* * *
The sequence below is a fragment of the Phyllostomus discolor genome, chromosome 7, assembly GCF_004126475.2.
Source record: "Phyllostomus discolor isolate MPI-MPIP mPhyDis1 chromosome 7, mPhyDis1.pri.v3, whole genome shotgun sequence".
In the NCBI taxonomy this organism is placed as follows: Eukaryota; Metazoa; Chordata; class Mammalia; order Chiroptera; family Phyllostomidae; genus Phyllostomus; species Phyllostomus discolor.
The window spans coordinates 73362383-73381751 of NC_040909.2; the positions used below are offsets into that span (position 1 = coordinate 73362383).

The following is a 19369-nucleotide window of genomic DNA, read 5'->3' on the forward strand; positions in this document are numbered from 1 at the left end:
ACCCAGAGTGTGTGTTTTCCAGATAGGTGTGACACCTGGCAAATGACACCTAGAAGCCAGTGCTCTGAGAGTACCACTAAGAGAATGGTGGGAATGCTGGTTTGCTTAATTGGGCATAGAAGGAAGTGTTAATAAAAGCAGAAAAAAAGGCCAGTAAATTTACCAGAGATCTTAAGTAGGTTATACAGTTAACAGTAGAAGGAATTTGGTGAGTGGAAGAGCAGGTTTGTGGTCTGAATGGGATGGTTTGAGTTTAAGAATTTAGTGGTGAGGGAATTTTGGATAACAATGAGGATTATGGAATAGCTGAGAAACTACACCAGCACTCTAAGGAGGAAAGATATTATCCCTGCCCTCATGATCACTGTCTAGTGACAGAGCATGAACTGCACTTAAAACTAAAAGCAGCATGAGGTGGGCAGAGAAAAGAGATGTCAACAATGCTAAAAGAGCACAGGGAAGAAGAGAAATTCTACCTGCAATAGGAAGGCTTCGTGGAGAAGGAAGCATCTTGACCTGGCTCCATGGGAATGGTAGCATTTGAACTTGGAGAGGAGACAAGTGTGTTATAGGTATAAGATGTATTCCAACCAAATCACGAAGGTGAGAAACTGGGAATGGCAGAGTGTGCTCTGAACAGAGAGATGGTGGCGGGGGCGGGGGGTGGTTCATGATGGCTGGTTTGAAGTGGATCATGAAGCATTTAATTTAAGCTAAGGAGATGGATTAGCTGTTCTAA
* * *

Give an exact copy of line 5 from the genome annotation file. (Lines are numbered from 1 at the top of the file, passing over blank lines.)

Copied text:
The following is a 19369-nucleotide window of genomic DNA, read 5'->3' on the forward strand; positions in this document are numbered from 1 at the left end: